For the majority of the night, Ripley slept soundly, undisturbed by nightmares. But just before she woke, Ripley was revisited by the image of the other Alien-woman. She saw Call with her bony, black wrist clamped in her teeth. She wasn't writhing anymore; she was just sitting there, biting her forearm, eyes downcast. Despite the harsh tightness of her jaw muscles, Call had a distant, placid expression on her face, her eyelids drooped low. Ripley realized that the arm that Call had pinched in her teeth—was not actually attached to her shoulder. It had been ripped-off, just like the five or six other Alien arms sitting around her. Call had torn apart her body, and now all she could do was sit there, passively.

Ripley opened her eyes and immediately rolled over to look at Call. All that she could see was the heart-shaped spread of her upper back, and a pale hand resting on a pillow—but it was still something of a comfort. Ripley tried to forget the awful aftertaste of her dream, to assure herself that Call was safe. “Call?” Ripley spoke aloud before she could stop herself. Embarrassed, she watched Call stir and sit up on her cot.

“I wanted to know if you were awake yet.”

To Ripley's surprise, Call smiled like she thought Ripley was funny. “I assumed as much. Well, I'm awake now.”

That smile put Ripley at ease. She sat up on her cot. “Sorry,” she muttered coyly. “Guess I’m not all that lucid yet. Still half-asleep.”

Call stretched her arms above her head. It was an uncharacteristically loose gesture. It made Call look longer, less compact.

“That reminds me of something. I had a patient who was a somnambulist. If he wasn’t properly sedated, he’d get up and walk around the whole hospital. Once he tried to drive away in an ambulance.”

Ripley curled her hand under her chin. “That sounds like the start of a good story,” she grinned.

Call shyly returned the grin. “I guess I don’t have a choice then.”

Call moved over to Ripley’s cot and folded her legs underneath of her.

The new day drew a close parallel to the previous day. Call and Ripley’s morning conversation stretched into hours, and it tread wide circles into personal territory. Ripley learned about the lives and losses of some of San Francisco’s strangest ER patients, and listened to accounts of Doctor Call’s most difficult operations. Ripley had assumed from the start that Call was good at her job, but after hearing Call’s matter-of-fact accounts of her own successes, Ripley was simply in awe. Call had reconstructed a mangled hand, tendon by tendon, she had pulled illegal computer chips from brain tissue, and on countless occasions, she had coaxed hearts back to life by manually squeezing them with her fingers. The amount of precision, concentration, and anatomical knowledge that she displayed was intimidating. Ripley loved it.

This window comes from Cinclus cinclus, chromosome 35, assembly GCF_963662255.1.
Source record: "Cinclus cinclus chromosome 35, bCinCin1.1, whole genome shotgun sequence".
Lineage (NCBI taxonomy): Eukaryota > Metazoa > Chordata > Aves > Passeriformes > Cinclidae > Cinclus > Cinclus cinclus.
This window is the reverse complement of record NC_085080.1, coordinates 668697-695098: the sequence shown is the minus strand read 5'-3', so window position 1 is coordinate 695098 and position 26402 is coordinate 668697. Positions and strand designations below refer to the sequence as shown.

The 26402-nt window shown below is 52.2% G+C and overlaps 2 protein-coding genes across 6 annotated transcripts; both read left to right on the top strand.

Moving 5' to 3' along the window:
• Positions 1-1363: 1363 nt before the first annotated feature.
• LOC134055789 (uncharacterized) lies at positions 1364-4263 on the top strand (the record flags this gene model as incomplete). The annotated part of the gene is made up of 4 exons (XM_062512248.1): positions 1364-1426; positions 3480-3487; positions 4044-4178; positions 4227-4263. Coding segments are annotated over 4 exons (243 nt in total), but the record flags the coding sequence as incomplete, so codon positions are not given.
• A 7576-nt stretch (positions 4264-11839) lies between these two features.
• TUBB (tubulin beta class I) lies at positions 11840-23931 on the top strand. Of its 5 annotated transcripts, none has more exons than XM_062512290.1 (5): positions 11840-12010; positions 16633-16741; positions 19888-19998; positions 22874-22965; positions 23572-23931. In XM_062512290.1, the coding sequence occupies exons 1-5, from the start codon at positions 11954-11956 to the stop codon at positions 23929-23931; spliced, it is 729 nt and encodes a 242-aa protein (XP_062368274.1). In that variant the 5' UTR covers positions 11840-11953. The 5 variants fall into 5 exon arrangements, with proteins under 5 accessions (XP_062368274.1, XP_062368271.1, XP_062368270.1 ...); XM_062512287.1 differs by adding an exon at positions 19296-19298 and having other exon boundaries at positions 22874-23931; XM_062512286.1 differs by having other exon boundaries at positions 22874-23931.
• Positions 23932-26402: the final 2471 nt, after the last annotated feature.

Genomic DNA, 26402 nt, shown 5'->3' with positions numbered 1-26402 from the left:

As always, Call tried to downplay her own skills, claiming that they were common place for synthetics; a product of greater-than-human muscular articulation. But she caved to Ripley’s compliments over time, admitting that she was one of just a handful of nurse synthetics allowed to work as surgeons.

As for Ripley’s half of the conversation; Ripley added detail to her story from the night before, though she still tiptoed around the topic of relationships. She described each of her four step siblings, detailed the different lives that they lead.

She also mentioned some of the novels that she read again and again growing up, a number of which, surprisingly, Call had read herself. It turned out that books had been Call's main outlet for escapism as a beta, though she'd had to give up her reading habit once she came into her career. She used to peruse thrift stores, one of the last places a person could find books printed on paper. It was apparent to Ripley that everything Call read had been approved by some Company sensor somewhere down the line; the overlaps in Ripley and Call's reading lists included only the more toothless Virginia Woolf and the less socialist Orwell. Still, Ripley knew that Call was incisive; see seemed to choose authors who had things to say, even if she wasn't allowed to read the more explicit commentary.

During pauses in the conversation, Ripley payed careful attention to Call’s body language, to the movements of her eyes. Ripley loved having Call as a friend, and she wished that she could be satisfied with her platonic company. But Ripley couldn’t stop herself from reading into the other woman, wondering if her feelings were returned.

At times, Ripley was able to convince herself that Call existed wholly in the realm of the heterosexual. She made a case study for herself, latching on to details in Call’s voice and mannerisms, and presenting the evidence to herself with assertive pessimism.

In the end though, Ripley had to acknowledge that her guesses were ignorant stabs in the dark. All of her old instincts for assessing a woman’s sexuality were useless now; they were grounded in stereotypes and cultural mores that were 257 years out of date. Call came into herself in a context that Ripley was unfamiliar with; a foreign world.